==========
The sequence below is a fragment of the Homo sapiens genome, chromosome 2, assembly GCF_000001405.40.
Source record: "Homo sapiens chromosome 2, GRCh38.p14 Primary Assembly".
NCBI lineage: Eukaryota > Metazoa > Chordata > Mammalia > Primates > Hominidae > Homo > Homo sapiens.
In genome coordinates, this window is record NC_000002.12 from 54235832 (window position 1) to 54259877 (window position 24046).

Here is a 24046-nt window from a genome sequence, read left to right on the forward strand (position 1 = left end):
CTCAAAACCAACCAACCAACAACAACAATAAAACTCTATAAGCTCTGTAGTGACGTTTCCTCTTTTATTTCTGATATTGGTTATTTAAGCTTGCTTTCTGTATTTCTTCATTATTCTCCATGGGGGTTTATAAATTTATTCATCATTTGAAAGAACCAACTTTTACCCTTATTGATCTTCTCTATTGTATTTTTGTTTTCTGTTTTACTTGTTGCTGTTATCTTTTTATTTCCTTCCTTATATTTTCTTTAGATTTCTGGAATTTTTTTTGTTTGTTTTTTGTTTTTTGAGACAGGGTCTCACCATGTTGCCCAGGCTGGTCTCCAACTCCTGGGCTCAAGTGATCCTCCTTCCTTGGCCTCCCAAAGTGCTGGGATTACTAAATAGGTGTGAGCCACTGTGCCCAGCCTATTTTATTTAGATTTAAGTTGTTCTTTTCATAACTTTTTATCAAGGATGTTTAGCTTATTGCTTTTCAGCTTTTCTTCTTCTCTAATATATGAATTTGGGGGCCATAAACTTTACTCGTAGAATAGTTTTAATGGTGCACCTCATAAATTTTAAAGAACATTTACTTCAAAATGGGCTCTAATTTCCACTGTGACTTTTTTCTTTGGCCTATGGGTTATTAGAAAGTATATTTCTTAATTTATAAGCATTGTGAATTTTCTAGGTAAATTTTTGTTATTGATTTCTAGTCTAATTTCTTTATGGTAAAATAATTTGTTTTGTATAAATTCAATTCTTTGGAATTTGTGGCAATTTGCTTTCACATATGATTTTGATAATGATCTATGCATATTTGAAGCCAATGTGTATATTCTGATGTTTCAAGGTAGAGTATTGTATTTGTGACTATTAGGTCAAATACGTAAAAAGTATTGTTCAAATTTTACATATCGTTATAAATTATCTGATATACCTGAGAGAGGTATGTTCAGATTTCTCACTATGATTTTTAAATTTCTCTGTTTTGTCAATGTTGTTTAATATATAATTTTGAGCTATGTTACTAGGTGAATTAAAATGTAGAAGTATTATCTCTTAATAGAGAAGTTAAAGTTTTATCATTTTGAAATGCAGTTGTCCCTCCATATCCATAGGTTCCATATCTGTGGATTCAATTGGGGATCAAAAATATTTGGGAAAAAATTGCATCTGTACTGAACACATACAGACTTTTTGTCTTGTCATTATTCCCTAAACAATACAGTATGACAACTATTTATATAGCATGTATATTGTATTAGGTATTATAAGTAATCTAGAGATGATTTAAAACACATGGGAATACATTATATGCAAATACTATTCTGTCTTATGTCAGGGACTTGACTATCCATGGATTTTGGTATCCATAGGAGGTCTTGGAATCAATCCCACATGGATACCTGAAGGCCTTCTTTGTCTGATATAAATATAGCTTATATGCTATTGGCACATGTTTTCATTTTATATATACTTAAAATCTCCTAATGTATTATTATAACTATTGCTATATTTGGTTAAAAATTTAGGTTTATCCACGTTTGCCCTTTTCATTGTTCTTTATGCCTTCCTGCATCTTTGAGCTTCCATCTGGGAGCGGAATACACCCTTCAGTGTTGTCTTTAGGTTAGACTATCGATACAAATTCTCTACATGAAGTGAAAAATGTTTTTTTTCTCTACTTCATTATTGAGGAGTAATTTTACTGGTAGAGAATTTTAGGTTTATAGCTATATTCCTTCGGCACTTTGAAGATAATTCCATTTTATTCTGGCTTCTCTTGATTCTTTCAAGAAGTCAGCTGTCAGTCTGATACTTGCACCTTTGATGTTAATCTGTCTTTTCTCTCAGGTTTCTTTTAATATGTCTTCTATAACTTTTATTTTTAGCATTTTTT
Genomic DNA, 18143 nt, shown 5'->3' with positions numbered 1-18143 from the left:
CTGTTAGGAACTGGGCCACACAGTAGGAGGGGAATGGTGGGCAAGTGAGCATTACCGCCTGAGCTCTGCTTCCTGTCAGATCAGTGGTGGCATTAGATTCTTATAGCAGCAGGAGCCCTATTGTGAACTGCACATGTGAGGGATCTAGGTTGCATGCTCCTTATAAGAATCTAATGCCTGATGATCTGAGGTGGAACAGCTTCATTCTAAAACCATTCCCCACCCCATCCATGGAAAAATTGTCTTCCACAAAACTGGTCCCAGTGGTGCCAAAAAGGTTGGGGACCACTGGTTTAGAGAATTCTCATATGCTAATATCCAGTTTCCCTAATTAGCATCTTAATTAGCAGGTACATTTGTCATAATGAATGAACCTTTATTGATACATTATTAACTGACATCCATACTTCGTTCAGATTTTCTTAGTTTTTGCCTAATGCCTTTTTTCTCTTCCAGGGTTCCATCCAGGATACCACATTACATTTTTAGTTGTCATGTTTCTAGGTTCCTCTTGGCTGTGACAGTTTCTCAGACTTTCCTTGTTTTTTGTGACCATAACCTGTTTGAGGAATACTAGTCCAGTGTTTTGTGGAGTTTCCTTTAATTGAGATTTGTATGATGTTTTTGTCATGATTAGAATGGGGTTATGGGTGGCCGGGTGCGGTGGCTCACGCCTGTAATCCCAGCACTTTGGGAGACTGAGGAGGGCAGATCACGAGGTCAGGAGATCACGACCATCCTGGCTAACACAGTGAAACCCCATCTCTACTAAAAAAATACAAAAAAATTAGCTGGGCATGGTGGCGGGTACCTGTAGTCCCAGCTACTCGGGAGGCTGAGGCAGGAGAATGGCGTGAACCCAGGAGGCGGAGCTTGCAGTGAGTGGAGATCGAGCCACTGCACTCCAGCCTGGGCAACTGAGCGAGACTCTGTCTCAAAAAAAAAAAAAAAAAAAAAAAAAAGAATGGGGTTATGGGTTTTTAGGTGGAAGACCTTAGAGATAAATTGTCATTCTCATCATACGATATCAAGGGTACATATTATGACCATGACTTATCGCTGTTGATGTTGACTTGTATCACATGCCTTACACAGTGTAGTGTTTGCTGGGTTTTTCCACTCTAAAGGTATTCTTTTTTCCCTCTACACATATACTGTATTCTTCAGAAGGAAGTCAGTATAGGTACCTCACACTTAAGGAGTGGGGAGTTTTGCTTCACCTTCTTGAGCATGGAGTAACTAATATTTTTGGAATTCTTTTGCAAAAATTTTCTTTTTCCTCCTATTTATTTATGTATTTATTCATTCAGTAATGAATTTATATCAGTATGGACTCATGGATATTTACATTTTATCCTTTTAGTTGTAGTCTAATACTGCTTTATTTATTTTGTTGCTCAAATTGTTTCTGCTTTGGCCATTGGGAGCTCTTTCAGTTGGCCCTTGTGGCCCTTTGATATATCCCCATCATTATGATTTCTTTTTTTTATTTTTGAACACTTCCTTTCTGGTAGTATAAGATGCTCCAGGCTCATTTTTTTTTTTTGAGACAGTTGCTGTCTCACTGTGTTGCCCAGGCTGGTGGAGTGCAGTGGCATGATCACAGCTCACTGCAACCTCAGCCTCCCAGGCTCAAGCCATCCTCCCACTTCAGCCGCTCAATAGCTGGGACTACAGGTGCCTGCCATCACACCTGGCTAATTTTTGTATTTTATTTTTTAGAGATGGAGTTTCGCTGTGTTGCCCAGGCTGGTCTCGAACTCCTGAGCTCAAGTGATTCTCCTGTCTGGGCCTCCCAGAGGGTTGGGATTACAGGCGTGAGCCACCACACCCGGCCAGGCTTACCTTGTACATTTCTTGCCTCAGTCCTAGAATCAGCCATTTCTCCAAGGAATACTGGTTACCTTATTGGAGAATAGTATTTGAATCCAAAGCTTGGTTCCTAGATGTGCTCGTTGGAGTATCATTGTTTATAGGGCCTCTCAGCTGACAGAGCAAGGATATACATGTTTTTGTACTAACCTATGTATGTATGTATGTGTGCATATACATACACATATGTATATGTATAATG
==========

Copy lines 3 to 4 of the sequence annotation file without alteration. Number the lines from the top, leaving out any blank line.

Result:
NCBI lineage: Eukaryota > Metazoa > Chordata > Mammalia > Primates > Hominidae > Homo > Homo sapiens.
In genome coordinates, this window is record NC_000002.12 from 54235832 (window position 1) to 54259877 (window position 24046).